San Diego Premises and Property Insurance Claims
If a company loses property or suffers economic loss due to covered events, such as burglary, severe weather, or fire damage, property insurance will come into play to cover the resulting losses. When businesses encounter bad faith practices when filing their premises and property insurance claims, the results can be catastrophic. It’s also important for business patrons and the general public to know their options after suffering injuries under premises liability law. If you suffer an injury on an insured property, you must have some assurance that filing a lawsuit will be worth the trouble. If the business owner has insufficient assets, then a lawsuit could prove fruitless. However, if the business carries premises liability insurance, it may cover your damages.
When insurance companies process premises and property insurance claims, they must do so in good faith. This requires performing an acceptable investigation of the claim’s validity and adhering to the requirements set forth in the policyholder’s contract. If the insurer is unable to meet these obligations, they are liable for a breach of contract. If the insurer or an employee of the insurer engages in unethical, intimidating, or otherwise unsavory tactics to avoid paying legitimate claims, the insurer is liable for insurance bad faith.
How to File Premises and Property Insurance Claims
The California Department of Insurance offers guidance for filing a premises or property insurance claim, and it’s a good idea to familiarize yourself with these statutes as well as the terms of your policy before starting the claims process. It’s also wise to reach out to an experienced attorney if you want more authority behind your claim. An insurance company is far less likely to engage in any bad faith tactics if the insurance claimant has legal representation throughout the claims process. An attorney can also help draft a formal claim letter to an insurer to start the process.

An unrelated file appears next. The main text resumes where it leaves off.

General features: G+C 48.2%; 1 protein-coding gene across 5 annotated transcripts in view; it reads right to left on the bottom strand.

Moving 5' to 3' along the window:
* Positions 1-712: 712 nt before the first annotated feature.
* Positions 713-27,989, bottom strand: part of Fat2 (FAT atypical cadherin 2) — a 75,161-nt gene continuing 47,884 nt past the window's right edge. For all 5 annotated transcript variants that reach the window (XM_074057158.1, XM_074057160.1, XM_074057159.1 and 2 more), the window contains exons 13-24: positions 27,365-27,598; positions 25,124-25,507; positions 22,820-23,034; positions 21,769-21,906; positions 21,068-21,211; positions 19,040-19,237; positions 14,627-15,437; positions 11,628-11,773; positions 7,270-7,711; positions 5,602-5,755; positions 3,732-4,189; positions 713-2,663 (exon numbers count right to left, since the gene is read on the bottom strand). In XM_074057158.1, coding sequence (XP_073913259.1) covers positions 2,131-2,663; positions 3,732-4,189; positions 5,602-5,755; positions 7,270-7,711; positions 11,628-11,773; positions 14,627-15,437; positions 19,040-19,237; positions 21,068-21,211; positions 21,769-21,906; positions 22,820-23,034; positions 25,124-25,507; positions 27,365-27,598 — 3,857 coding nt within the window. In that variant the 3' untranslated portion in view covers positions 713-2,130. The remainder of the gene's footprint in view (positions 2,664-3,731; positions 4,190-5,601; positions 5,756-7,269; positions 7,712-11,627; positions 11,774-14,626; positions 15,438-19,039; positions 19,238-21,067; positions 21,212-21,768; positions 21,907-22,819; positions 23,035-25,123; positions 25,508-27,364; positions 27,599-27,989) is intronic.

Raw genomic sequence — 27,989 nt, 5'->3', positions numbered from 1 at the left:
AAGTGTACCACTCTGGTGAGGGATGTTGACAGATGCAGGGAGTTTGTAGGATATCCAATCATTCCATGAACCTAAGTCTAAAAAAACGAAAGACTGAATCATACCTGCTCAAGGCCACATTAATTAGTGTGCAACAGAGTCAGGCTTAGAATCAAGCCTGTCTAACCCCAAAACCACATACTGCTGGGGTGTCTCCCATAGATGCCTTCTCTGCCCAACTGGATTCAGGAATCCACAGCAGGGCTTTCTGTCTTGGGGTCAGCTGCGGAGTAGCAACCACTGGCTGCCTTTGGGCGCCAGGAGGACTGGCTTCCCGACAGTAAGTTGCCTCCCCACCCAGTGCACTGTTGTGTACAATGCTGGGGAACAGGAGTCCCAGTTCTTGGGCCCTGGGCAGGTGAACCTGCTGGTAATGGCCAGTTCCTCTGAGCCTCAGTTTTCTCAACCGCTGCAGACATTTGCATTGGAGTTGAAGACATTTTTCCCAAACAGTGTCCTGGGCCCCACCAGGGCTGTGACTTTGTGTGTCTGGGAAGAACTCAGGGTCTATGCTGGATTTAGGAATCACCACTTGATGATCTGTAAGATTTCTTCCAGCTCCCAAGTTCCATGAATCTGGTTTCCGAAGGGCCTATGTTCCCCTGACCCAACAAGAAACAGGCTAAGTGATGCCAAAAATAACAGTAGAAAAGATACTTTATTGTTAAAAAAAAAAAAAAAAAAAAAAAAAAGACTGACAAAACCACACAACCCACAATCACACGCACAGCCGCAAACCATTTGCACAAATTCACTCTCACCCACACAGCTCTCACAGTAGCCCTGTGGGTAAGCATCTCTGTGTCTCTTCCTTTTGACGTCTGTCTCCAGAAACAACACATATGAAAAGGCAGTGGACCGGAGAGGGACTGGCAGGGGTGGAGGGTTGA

Examples of Bad Faith Insurance in Premises and Property Claims
Just as a policyholder has an obligation to make his or her premium payments on time, an insurer has an obligation to process claims in good faith. A few examples of bad faith insurance practices in premises and property claims include:
- Misrepresented aspects of a policyholder’s coverage.
- Withholding relevant information about a claimant’s policy, such as additional available coverage for a claim.
- Unreasonable or deliberate delays in processing claims.
- Threatening or intimidating a claimant.
- Offering a lower amount than the claim is worth without justification.
- Denying a claim without justification.
Proving Bad Faith Insurance in Premises and Property Claims
If you experience any of these issues in your dealings with an insurance company, it’s imperative to seek legal representation from a reliable insurance bad faith attorney as soon as possible. An insurance company interfering with a legitimate claim in bad faith can cause catastrophic financial damage, emotional distress, and other economic damages to a claimant. An attorney can help gather the evidence necessary to build a compelling insurance bad faith lawsuit against the insurer. In some cases, simply having your attorney send a formal letter complaining of bad faith can be enough to encourage a more favorable claim result.
Why Do You Need a Lawyer?
Insurance companies typically have in-house legal counsel or retain expensive legal teams. The average person simply does not have the legal training or experience to handle a case against such powerful entities alone. An attorney can handle correspondence with an insurance company as well as any bad faith legal proceedings.
The attorneys at Dawson & Rosenthal specialize in insurance bad faith lawsuits and have built a strong record of successful cases in the San Diego, CA area. Contact our team today if you have questions about a recent premises or property claim or if you suspect an insurance company has handled your claim in bad faith.